So, my culinary skills have not been much to boast about. However over the years, I swear I have been getting undeniably better (Here's an earlier post on how I have been faring :)). I have up my sleeve a few sure shot hits that can be unfolded without any mitigation strategies in place, and thank god for that!
With all the time in hand that I now seem to have, I have decided to further upgrade my competency - and therefore, the past fortnight has seen me battling it out in a not-so-familiar realm - la cuisine! I have tried to go beyond my comfort zone, experiment - and all this with quite a bit of success, and so here is the brag post :D.
I learnt two very important lessons that I will take to my deathbed (oops, that came out a little over dramatic but never mind) - One, for most recipes - especially Indian ones, you need to know basic tricks and tips - so google or ask expert friends if you are stuck. Second, for every meal that you experiment, have a quick roll back option or one safe net menu item available - always!
Here go the stories of my conquests and forfeits...
I am quite a pro at making chholas (chick peas/garbanzo beans) - This time around, the advancement was the tea bags I used while boiling the chholas to give it a nice dark color; and for the gravy, I roasted the dry spices (cinnamon, cloves, cumin, red chilli, cardamom) and then used the powder - the result was expectedly delicious.
I had never attempted bhaturas (a kind of Indian bread) ever before. I used the instant bhatura recipe here, and voila it was a super success (call it beginner's luck, if you will)! I did not have baking soda on me, and on a friend's advice I used Eno instead. The trick is to use eno equal to one and a half times the amount of baking soda prescribed in the recipe.
This scrumptious recipe was a chance discovery as I googled the search phrase 'rajma (kidney beans) recipe without tomatoes' (you guessed it right, I had run out of tomatoes and had the beans already soaked over night. Followed the recipe to the T and loved the creamy texture the dahi (yogurt) gives to the gravy.
I had never tried making Indian sweets/deserts apart from kheers and payasams (which I must tell you I do a fine job with). This time, I kept a very safe main course menu - puris with matar paneer (cottage cheese and peas) and fried arbi (colocasia) and decided to attempt gulab jamuns and rava ladoos.
Ofcourse I used the popular Gits mix - it is quite an effort in itself and I consider that as cooking from scratch :D. I thought I did everything right - used milk to knead the flour instead of water, added saffron and cardamom to the sugar syrup - but when I soaked the fried jamuns in the sugar syrup - lo, behold they multiplied in size. Couldn;t they have given the diameter of which the flour balls should be :(. Vish exclaimed at the sight, "yeh gulab jamun hai yaa gulab jamun ka baap!" (loosely translated as - are these gulab jamuns or their dads - taking a dig at the humongous size). Anyways, though they were a little softer than ideal, I swear they tasted yummy. Here's the pic of the baaps...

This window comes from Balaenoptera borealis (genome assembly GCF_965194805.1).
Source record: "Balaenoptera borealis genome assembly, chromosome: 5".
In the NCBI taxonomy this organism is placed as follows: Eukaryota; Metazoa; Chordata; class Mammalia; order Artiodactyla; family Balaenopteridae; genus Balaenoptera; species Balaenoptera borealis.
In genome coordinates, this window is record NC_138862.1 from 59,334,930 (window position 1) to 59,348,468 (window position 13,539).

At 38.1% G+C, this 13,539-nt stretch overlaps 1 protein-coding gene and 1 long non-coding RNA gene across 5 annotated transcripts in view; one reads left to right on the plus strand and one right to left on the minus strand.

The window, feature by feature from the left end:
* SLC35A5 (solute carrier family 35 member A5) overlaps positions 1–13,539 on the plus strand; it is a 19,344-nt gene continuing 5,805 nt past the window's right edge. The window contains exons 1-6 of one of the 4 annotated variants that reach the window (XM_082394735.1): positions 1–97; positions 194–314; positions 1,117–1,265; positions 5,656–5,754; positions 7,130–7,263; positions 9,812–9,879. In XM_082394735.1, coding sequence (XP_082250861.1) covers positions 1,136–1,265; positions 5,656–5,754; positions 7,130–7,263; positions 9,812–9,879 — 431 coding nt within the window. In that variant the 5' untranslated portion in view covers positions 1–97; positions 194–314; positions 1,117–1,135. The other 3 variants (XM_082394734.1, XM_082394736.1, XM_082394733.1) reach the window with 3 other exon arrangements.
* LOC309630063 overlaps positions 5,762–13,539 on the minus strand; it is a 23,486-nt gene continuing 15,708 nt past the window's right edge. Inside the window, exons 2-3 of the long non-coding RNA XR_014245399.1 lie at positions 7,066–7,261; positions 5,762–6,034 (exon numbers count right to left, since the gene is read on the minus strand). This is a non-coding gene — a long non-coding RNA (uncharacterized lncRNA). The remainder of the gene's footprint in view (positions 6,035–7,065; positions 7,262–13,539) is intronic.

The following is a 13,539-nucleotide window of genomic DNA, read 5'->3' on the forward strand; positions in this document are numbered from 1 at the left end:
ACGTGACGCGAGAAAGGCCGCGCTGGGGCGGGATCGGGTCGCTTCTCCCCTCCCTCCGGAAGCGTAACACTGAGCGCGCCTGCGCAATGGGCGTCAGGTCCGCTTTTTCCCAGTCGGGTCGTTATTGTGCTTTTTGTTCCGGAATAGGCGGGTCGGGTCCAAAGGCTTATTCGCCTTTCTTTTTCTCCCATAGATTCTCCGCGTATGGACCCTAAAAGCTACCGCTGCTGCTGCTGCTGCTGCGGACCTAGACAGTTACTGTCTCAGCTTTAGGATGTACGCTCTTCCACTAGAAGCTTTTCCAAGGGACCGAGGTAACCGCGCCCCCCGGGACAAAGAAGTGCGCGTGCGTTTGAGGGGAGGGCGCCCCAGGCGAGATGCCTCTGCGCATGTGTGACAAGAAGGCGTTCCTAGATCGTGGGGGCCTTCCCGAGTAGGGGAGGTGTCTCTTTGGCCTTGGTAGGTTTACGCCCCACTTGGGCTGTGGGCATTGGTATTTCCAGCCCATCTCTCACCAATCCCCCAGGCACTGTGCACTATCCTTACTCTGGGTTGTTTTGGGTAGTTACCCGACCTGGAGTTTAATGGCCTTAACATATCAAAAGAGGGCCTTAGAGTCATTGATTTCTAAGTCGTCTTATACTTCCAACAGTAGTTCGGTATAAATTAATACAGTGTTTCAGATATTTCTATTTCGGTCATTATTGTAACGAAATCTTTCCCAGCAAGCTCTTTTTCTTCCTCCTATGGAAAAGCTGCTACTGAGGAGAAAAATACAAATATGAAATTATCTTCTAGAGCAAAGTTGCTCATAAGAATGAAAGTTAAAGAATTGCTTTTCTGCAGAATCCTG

Rava (Semolina/Suji) Ladoo
This was an almost-disaster. And I don't want to be the bad work woman who blames her tools - but I think the recipe I followed was flawed - here it is. It seemed so simplistic but the mixture was too wet to qualify for a ladoo - i tried my best to dry it out but with little success - so my ladoos were midway between halwa and a proper ladoo :(. I was shocked when Vish said he loves them and he proved it by finsihing most of the lot all by himself :) :). (P.S. Tips and links to better recipes would be appreciated).
Considering the festival inspired the blog title, I owe some allegiance to it, don't I? To get into the spirit, we bought the little fella up there (the first pic in this post) and painted it a little :).
I made pumpkin rice (recipe) and pumpkin raita (recipe) - both were a super hit and super easy to make. Considering the nutrition factor, I plan to do these more often! (Except that I cut myself twice trying to slice the raw pumpkin - next time I around I plan to bake it before cutting - to make it easier on my fingers :()
And then comes my favorite part - Halloween Style Cup Cakes. I enjoy baking for one simple reason that if you measure and follow the step-by-step procedure - you can never go wrong - atleast not in the simple recipes - unlike Indian cooking that requires a considerable amount of adept skill.
I made chocolate cup cakes with butter cream frosting following the recipe here. (The only minor variation being the color of the frosting in-keeping with the occasion.
Here are my cupcakes fresh from the oven...
And here they are, complete with all the festive regalia...
Wow, this has been a very long post - and if you are with me till now, kudos :). And wait, before you chide me on all the calories, apart from the desserts, I try to keep the food low on oil and fat but nevertheless, I can already feel the need to hit it at the gym MORE regularly.
Happy Tricking and Treating!